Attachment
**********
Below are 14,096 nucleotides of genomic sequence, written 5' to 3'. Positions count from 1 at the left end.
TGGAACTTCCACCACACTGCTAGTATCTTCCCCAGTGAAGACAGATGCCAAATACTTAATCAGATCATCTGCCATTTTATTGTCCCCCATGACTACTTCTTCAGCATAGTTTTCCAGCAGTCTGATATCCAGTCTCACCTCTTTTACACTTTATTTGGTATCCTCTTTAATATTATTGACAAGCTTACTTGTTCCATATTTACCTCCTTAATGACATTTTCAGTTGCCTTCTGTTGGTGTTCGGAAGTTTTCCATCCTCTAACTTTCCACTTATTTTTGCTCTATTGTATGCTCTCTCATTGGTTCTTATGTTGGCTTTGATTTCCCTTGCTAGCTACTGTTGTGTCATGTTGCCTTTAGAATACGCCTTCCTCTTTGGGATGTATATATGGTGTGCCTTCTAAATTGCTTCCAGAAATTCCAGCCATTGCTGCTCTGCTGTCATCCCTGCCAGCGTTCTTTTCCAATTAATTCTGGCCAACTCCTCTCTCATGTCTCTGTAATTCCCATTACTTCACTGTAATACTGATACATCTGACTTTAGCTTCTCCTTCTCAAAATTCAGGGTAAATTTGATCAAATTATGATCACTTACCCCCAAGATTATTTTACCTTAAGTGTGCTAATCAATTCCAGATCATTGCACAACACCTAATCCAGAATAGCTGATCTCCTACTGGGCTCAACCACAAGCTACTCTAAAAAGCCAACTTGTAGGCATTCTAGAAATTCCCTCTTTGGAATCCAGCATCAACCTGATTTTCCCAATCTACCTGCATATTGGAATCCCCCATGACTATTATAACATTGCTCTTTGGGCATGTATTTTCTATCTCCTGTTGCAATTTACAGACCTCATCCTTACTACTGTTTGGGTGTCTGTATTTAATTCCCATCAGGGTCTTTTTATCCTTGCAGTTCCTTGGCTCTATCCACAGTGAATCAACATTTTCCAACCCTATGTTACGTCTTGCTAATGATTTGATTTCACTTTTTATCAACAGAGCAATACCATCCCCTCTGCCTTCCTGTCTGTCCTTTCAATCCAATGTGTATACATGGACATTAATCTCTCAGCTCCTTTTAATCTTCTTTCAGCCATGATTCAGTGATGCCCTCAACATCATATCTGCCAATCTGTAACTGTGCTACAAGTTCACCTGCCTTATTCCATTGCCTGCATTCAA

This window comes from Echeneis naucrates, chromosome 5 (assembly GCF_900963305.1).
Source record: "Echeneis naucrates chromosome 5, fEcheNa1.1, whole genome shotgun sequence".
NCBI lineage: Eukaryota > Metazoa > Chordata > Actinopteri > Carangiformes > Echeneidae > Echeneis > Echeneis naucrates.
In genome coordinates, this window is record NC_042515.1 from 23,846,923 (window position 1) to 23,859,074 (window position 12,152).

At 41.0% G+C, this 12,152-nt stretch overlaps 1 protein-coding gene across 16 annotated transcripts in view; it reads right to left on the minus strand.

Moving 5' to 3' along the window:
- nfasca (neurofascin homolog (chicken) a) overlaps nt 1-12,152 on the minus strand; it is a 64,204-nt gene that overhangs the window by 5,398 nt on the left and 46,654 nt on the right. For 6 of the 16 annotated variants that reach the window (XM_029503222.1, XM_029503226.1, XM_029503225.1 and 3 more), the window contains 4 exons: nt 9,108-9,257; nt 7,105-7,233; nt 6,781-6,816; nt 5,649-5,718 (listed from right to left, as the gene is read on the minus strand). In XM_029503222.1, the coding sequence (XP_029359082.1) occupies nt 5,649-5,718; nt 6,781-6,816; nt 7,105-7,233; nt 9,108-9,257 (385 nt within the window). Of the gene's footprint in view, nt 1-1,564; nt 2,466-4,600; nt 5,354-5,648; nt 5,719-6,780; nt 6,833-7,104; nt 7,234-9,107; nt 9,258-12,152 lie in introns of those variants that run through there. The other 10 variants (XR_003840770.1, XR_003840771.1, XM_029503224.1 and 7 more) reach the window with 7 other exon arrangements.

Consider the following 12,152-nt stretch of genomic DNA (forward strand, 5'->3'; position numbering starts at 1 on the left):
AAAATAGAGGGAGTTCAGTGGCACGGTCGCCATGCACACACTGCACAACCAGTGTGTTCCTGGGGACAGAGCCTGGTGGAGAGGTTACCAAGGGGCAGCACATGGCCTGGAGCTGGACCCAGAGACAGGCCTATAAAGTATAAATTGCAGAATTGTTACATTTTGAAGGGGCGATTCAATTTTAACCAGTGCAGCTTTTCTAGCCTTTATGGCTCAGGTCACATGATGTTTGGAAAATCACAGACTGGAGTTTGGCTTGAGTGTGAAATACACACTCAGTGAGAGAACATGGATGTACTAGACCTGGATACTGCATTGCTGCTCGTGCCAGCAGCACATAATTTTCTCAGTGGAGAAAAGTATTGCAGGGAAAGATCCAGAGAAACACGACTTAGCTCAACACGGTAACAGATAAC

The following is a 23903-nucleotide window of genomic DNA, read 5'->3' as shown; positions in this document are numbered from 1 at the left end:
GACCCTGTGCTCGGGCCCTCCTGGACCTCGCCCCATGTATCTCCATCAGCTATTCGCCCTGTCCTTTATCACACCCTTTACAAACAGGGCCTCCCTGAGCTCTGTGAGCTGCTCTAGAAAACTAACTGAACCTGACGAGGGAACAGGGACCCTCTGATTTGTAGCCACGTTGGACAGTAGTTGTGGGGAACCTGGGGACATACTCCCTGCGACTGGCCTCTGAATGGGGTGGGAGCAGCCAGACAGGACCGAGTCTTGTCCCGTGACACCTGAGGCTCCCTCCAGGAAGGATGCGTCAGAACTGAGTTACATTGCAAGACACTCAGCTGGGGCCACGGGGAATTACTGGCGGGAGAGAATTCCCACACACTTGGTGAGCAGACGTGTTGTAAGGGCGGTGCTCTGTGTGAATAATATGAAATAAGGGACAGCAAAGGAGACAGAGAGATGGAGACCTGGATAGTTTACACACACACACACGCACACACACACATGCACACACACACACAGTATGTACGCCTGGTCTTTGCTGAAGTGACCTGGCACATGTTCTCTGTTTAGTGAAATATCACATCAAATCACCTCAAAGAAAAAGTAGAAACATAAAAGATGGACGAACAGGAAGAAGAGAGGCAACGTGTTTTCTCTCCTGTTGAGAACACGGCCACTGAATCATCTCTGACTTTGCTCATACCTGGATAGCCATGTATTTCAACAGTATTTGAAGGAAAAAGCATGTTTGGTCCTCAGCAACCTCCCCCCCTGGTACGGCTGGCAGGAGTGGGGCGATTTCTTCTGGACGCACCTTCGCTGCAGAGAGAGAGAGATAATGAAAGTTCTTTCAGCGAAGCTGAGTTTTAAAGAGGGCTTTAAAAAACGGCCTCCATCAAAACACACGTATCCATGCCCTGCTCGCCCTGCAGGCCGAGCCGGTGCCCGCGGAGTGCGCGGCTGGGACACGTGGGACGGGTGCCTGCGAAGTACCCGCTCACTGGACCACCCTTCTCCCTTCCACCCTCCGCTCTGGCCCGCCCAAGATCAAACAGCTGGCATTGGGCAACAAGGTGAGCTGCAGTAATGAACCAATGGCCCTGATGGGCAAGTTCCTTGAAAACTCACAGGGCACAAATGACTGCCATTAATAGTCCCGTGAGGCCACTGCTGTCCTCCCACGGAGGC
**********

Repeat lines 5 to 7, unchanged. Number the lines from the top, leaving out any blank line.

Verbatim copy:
NCBI lineage: Eukaryota > Metazoa > Chordata > Actinopteri > Carangiformes > Echeneidae > Echeneis > Echeneis naucrates.
In genome coordinates, this window is record NC_042515.1 from 23,846,923 (window position 1) to 23,859,074 (window position 12,152).

At 41.0% G+C, this 12,152-nt stretch overlaps 1 protein-coding gene across 16 annotated transcripts in view; it reads right to left on the minus strand.